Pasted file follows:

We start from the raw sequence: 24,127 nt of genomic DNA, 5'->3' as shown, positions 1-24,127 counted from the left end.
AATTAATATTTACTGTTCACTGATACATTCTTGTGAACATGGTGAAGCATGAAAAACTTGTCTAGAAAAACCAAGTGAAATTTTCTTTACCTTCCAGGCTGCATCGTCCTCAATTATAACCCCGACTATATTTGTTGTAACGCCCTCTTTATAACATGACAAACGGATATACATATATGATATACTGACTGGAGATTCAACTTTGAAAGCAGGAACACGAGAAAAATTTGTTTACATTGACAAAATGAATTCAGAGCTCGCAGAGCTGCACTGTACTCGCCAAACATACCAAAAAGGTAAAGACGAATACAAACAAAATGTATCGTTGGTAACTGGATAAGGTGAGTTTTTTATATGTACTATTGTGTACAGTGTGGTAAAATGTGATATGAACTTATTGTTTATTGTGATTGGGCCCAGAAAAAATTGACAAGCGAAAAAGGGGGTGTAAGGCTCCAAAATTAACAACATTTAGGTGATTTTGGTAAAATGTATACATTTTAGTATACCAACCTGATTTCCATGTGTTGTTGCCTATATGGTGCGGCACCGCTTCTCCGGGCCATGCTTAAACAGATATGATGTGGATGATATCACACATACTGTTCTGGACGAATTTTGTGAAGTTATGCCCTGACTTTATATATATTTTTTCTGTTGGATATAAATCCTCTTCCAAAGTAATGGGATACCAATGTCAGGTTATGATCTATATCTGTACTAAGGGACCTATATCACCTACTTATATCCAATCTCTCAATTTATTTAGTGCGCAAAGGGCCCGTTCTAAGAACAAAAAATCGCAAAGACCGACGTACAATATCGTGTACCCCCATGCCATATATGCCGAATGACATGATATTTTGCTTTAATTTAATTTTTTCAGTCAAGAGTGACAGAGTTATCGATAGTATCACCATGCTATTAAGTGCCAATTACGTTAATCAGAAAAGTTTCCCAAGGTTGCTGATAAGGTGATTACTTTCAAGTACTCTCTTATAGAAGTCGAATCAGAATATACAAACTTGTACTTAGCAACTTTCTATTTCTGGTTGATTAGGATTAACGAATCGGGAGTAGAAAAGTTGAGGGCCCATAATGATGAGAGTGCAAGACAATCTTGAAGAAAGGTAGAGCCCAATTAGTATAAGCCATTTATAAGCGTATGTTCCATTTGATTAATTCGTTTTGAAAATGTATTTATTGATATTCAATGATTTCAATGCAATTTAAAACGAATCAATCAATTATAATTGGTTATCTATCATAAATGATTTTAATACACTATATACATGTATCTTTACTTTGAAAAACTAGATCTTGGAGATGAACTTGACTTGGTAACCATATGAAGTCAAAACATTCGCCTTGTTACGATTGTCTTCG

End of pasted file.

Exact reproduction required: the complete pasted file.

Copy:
We start from the raw sequence: 24,127 nt of genomic DNA, 5'->3' as shown, positions 1-24,127 counted from the left end.
AATTAATATTTACTGTTCACTGATACATTCTTGTGAACATGGTGAAGCATGAAAAACTTGTCTAGAAAAACCAAGTGAAATTTTCTTTACCTTCCAGGCTGCATCGTCCTCAATTATAACCCCGACTATATTTGTTGTAACGCCCTCTTTATAACATGACAAACGGATATACATATATGATATACTGACTGGAGATTCAACTTTGAAAGCAGGAACACGAGAAAAATTTGTTTACATTGACAAAATGAATTCAGAGCTCGCAGAGCTGCACTGTACTCGCCAAACATACCAAAAAGGTAAAGACGAATACAAACAAAATGTATCGTTGGTAACTGGATAAGGTGAGTTTTTTATATGTACTATTGTGTACAGTGTGGTAAAATGTGATATGAACTTATTGTTTATTGTGATTGGGCCCAGAAAAAATTGACAAGCGAAAAAGGGGGTGTAAGGCTCCAAAATTAACAACATTTAGGTGATTTTGGTAAAATGTATACATTTTAGTATACCAACCTGATTTCCATGTGTTGTTGCCTATATGGTGCGGCACCGCTTCTCCGGGCCATGCTTAAACAGATATGATGTGGATGATATCACACATACTGTTCTGGACGAATTTTGTGAAGTTATGCCCTGACTTTATATATATTTTTTCTGTTGGATATAAATCCTCTTCCAAAGTAATGGGATACCAATGTCAGGTTATGATCTATATCTGTACTAAGGGACCTATATCACCTACTTATATCCAATCTCTCAATTTATTTAGTGCGCAAAGGGCCCGTTCTAAGAACAAAAAATCGCAAAGACCGACGTACAATATCGTGTACCCCCATGCCATATATGCCGAATGACATGATATTTTGCTTTAATTTAATTTTTTCAGTCAAGAGTGACAGAGTTATCGATAGTATCACCATGCTATTAAGTGCCAATTACGTTAATCAGAAAAGTTTCCCAAGGTTGCTGATAAGGTGATTACTTTCAAGTACTCTCTTATAGAAGTCGAATCAGAATATACAAACTTGTACTTAGCAACTTTCTATTTCTGGTTGATTAGGATTAACGAATCGGGAGTAGAAAAGTTGAGGGCCCATAATGATGAGAGTGCAAGACAATCTTGAAGAAAGGTAGAGCCCAATTAGTATAAGCCATTTATAAGCGTATGTTCCATTTGATTAATTCGTTTTGAAAATGTATTTATTGATATTCAATGATTTCAATGCAATTTAAAACGAATCAATCAATTATAATTGGTTATCTATCATAAATGATTTTAATACACTATATACATGTATCTTTACTTTGAAAAACTAGATCTTGGAGATGAACTTGACTTGGTAACCATATGAAGTCAAAACATTCGCCTTGTTACGATTGTCTTCG